A Hollywood Update: Changes and Transformations in Hollywood Since the Passage of the 2014 California Filmed Production Incentive
Since the passage of the expansion of California’s Film and Television Production Credit in 2014, the global competition for attracting movie and television production has continued to heat up. California’s film credit has demonstrated the fact that the state’s comparative advantages as a globally recognized center of filmed production gives it an inherent advantage in attracting and retaining both productions and employees.
Since the publication of the 2014 Milken Institute report “A Hollywood Exit,” California’s filmed entertainment industry has continued to stay competitive, but the most significant rivals still remain and, in some cases, have become stronger. As the data in this report demonstrates, the 2014 expansion of the filmed production credit has been highly successful, not only in significantly increasing filming days, but also for impacting the state’s entertainment production employment.
The findings and recommendations of this report are intended to function as an update and supplement to the 2014 “A Hollywood Exit” report.
- Competition has increasingly shifted to locations that are considered to have more flexible and uncapped (or very high) incentives, which show stability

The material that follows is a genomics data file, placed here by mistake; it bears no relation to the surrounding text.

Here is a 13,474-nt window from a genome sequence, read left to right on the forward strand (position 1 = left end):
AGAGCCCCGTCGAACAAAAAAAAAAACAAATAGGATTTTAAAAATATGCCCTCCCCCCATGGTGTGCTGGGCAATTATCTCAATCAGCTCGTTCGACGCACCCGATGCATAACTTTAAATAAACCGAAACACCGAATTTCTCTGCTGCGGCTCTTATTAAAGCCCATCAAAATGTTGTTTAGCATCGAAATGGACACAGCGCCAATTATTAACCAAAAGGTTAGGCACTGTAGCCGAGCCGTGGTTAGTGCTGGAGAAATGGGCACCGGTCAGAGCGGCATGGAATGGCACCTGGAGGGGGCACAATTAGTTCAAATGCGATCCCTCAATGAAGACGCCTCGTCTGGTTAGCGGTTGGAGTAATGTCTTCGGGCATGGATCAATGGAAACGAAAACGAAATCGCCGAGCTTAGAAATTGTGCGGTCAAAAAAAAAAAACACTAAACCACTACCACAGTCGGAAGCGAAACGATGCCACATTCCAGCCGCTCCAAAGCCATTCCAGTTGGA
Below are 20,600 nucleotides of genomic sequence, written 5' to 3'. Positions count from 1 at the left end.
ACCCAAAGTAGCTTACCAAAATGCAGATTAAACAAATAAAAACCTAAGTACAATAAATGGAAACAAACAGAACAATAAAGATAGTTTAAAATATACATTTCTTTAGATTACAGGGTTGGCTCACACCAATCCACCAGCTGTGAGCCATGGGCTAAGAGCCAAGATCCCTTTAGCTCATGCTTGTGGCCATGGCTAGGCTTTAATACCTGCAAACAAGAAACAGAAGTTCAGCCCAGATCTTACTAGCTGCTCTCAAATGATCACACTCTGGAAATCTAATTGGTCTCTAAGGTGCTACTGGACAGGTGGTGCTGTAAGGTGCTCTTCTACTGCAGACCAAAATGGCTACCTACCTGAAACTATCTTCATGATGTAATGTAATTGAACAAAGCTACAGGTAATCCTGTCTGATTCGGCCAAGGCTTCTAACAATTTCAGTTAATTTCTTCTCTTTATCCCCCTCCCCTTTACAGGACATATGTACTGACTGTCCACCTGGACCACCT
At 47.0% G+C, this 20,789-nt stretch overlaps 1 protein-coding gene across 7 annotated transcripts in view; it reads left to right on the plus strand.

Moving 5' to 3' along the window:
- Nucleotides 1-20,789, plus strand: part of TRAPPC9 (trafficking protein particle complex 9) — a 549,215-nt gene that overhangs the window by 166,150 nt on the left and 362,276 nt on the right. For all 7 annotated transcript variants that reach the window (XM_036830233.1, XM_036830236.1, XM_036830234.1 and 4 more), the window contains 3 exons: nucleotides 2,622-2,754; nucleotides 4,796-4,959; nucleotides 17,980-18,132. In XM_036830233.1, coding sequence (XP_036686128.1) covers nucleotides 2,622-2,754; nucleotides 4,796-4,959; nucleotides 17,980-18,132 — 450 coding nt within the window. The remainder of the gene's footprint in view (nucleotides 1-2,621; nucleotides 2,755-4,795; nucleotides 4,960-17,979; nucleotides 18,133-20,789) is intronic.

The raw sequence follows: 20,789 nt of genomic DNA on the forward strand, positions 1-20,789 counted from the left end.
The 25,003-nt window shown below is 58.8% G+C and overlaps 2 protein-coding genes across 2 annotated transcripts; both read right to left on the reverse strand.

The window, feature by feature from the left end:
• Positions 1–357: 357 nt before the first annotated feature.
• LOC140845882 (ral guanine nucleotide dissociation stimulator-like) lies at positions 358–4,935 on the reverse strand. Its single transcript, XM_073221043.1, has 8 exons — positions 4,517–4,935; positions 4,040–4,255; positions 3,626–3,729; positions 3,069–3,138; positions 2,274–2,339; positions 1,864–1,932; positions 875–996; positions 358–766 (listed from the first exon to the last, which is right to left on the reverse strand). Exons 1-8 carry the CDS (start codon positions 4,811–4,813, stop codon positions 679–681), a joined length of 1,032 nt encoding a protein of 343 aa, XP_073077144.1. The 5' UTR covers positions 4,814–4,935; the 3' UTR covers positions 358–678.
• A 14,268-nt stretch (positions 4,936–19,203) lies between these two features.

- The current structure of the $330 million incentive is hitting its limit, particularly for movies.
- The current mandate that 75 percent of a movie production be spent in the state is clearly inhibiting California’s ability to attract and retain larger budget movies.
- Even under the revised incentive format, long-running television shows run the risk of blocking newer productions from receiving the production credit.
- Diversity has proven incredibly important in the entertainment industry—but efforts to legislate a solution have proven difficult.
- Diversity clearly paid off at the box office in 2017 and so far in 2018.
Recommendations for California:
- Increase the level of the current incentive to a higher number—ideally matching or exceeding New York’s $420 million per year.
- Devote a significant portion of the new money to larger budget movies and independents.
- Adjust the amount of spend a movie production needs to have in California to qualify, particularly for movies with budgets over $100 million
- Develop a structure for gradually reducing the amount of credit available to ongoing television productions in order to ensure funds are available for new television productions as well as existing ones.
- Develop a strategy for boosting women and minority employment, in collaboration with Hollywood, that factors in a strategy for women and minority participation as part of the bid process.